- Dampen the surface of the board with plain water
- Coat the stained area with salt and let it sit overnight
- The salt may draw out the staining juices of the product you were cutting
- If not, mix kosher salt and water to create an abrasive paste
- Using a toothbrush, scrub the stain with this paste
- After each salt treatment, wash the board with mild soap and warm water
- If the stain remains, buff it out with a fine sandpaper
- Immediately re-oil the board
It’s also important to note that your board will probably darken over time. Berry stains will have to go, but be aware that as you use your board, the finish may turn from a light blonde wood into a deeper brown.
How To Season A Bamboo Cutting Board
As with cast iron, seasoning your cutting board takes time and can be easily undone by careless handling. One trip through the dishwasher can cause your bamboo cutting board a lot of damage.
If possible, get into a regular oiling routine with the board. Coat it with food-safe mineral oil once a month. Set the board flat so the oil will soak into your working surface.
While applying the oil, study the board for signs of warping or splitting. Knife marks are normal and may even be welcome as a reminder of the fun of cooking on your board.
However, if you notice a hollowing or bowl shape on the board, you’ll want to change your storage choices so it can lay flat.
Don’t attempt to flatten the board with weight if you notice any warping. The fibers bent slowly into a warped state and will return slowly to a flat condition. Keep the board oiled, so it doesn’t splinter and give it time.
Bamboo Cutting Board Oil
Using mineral oil may seem a poor decision in a healthy kitchen. However, food grade mineral producers have to jump through some hoops to be able to sell their food safe oils and greases.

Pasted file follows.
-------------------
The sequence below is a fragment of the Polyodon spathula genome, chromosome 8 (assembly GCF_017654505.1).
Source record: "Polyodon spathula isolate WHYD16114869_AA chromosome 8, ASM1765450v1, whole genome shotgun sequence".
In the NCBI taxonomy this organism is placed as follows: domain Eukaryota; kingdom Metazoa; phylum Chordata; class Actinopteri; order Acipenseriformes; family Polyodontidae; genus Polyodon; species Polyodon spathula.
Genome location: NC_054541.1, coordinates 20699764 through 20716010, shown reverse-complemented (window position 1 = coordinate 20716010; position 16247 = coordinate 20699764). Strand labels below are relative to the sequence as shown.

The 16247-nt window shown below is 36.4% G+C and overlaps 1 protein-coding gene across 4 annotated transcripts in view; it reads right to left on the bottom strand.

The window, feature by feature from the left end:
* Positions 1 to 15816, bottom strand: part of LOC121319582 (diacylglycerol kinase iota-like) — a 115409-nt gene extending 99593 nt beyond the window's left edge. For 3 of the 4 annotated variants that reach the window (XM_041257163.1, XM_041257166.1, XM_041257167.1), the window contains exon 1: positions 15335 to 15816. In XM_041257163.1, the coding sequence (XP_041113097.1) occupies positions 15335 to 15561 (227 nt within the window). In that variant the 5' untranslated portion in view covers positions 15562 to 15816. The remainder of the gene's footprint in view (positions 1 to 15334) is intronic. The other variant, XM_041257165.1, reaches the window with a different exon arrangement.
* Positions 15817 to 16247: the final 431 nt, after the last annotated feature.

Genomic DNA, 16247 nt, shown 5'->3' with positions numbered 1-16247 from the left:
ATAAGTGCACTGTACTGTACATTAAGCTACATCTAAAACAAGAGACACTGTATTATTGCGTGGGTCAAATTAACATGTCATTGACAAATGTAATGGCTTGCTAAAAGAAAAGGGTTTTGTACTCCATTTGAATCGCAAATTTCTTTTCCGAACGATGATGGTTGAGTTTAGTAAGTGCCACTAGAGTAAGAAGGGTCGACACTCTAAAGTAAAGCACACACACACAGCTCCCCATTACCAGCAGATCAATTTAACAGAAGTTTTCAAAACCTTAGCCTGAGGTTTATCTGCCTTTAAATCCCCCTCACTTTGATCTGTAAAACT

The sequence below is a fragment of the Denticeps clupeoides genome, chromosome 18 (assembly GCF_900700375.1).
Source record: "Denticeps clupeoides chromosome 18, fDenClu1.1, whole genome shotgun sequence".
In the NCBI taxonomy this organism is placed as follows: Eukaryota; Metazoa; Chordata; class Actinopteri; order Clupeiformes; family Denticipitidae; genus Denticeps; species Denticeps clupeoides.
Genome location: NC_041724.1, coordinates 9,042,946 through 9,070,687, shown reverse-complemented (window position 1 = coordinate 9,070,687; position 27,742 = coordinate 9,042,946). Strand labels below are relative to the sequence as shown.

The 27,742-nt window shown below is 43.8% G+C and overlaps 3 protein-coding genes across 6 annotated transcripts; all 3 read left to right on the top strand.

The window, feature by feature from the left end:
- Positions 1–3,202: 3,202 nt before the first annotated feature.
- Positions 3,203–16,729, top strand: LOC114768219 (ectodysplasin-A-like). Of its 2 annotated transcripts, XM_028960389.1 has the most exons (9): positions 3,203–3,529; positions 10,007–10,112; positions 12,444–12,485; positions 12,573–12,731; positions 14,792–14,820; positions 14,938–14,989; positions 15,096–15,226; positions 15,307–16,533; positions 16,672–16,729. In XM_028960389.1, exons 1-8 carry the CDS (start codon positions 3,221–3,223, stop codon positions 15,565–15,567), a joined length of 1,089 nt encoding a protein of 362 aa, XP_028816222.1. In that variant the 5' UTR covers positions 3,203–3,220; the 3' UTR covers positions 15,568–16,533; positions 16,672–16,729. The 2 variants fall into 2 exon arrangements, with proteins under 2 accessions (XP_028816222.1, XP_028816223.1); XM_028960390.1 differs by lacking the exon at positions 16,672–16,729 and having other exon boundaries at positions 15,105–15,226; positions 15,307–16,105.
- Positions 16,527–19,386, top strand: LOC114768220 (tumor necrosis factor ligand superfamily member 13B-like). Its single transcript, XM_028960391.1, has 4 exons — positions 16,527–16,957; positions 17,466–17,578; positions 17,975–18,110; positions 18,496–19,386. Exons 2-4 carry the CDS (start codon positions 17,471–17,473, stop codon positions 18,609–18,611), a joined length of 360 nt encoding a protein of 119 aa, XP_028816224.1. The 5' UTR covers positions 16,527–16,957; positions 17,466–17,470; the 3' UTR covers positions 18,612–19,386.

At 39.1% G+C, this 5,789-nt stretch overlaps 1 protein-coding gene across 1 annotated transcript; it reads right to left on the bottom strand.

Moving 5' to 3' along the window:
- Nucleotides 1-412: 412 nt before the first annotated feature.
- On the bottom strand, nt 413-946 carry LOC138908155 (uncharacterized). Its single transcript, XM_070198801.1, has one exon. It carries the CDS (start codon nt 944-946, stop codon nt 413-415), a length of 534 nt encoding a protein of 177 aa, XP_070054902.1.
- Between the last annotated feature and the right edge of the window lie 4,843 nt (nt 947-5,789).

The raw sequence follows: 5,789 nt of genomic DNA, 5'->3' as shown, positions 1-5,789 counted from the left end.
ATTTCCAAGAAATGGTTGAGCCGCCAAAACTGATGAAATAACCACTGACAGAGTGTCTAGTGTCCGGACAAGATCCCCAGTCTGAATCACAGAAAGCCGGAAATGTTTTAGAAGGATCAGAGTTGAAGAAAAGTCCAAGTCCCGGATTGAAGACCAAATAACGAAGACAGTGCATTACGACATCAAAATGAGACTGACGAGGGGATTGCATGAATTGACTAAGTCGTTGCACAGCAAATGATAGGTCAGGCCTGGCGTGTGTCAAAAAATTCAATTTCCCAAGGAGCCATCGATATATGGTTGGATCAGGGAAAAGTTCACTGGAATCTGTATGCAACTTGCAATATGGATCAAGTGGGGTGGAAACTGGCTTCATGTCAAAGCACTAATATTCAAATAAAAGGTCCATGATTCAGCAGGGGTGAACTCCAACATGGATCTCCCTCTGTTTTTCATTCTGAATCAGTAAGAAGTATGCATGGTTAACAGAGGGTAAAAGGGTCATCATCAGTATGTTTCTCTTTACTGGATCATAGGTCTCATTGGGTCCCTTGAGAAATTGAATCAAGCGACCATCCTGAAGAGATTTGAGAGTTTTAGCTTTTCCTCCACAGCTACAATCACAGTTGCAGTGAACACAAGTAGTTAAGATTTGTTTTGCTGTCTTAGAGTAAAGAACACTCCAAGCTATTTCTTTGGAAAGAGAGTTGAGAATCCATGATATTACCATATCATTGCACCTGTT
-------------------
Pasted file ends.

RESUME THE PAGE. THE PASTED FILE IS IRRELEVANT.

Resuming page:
It should also be noted that food grade mineral oil has been around for quite a long time and has been used for generations as a laxative.
Look for a product that features USP (United States Pharmacopeia) for an edible grade of food grade oil.
Finally, this oil is extremely stable and won’t spoil over time like a nut or grain-based oil.
While using a biodegradable oil may sound like a healthier option, remember that the process of bio-degrading can be quite unpleasant. Nut oils, olive oils and the like can spoil over time.
Bamboo is a long-fiber plant product. If you stand up your cutting board long term, it may flex or warm. Whenever possible, lay it flat in a cupboard or drawer so you can access it easily and put it to good use.
Avoid storing it near the stove as heat can cause it to dry out. This will become particularly obvious if the board is exposed to heat and seldom moved; one edge may splinter or dry out and warp.
Finally, don’t leave your bamboo cutting board at the bottom of the stack in the cupboard.
Unfortunately, out of sight is out of mind in this instance. It may get forgotten, dry out and crack under the weight of whatever you’ve got piled on top of it. Keep it hand and put it to work!
As the world of kitchen goods grows more and more dishwasher and microwave-safe products, a new tradition of simpler products such as bamboo cutting boards is expanding.
Don’t leave young cooks alone to clean up if your bamboo board has been put to use because it may go into the dishwasher to meet a tragic end.
Keep the bamboo cutting board stored in a flat space, and try not to overcrowd it so air can move in its vicinity. Finally, keep it available so you can put it to use any time you’re preparing produce!